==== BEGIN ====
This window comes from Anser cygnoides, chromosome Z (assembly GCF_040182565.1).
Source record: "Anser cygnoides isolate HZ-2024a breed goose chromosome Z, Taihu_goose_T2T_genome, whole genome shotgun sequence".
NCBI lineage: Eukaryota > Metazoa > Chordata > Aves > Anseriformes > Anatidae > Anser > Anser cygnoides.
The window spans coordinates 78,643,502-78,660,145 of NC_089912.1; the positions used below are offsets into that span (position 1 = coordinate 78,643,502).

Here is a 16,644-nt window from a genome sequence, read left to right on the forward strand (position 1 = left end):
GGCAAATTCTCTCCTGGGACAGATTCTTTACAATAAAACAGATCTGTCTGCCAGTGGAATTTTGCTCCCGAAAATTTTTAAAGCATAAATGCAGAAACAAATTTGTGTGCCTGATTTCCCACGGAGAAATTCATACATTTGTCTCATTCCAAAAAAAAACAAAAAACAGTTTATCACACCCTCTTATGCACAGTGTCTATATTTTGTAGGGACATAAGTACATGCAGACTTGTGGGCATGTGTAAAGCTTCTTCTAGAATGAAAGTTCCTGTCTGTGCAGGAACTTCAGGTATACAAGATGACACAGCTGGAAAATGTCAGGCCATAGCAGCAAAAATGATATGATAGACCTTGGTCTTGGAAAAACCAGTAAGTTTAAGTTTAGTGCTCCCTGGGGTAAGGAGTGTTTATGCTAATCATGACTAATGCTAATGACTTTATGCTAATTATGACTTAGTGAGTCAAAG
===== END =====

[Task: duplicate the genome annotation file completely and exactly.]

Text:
This window comes from Anser cygnoides, chromosome Z (assembly GCF_040182565.1).
Source record: "Anser cygnoides isolate HZ-2024a breed goose chromosome Z, Taihu_goose_T2T_genome, whole genome shotgun sequence".
NCBI lineage: Eukaryota > Metazoa > Chordata > Aves > Anseriformes > Anatidae > Anser > Anser cygnoides.
The window spans coordinates 78,643,502-78,660,145 of NC_089912.1; the positions used below are offsets into that span (position 1 = coordinate 78,643,502).

Here is a 16,644-nt window from a genome sequence, read left to right on the forward strand (position 1 = left end):
GGCAAATTCTCTCCTGGGACAGATTCTTTACAATAAAACAGATCTGTCTGCCAGTGGAATTTTGCTCCCGAAAATTTTTAAAGCATAAATGCAGAAACAAATTTGTGTGCCTGATTTCCCACGGAGAAATTCATACATTTGTCTCATTCCAAAAAAAAACAAAAAACAGTTTATCACACCCTCTTATGCACAGTGTCTATATTTTGTAGGGACATAAGTACATGCAGACTTGTGGGCATGTGTAAAGCTTCTTCTAGAATGAAAGTTCCTGTCTGTGCAGGAACTTCAGGTATACAAGATGACACAGCTGGAAAATGTCAGGCCATAGCAGCAAAAATGATATGATAGACCTTGGTCTTGGAAAAACCAGTAAGTTTAAGTTTAGTGCTCCCTGGGGTAAGGAGTGTTTATGCTAATCATGACTAATGCTAATGACTTTATGCTAATTATGACTTAGTGAGTCAAAG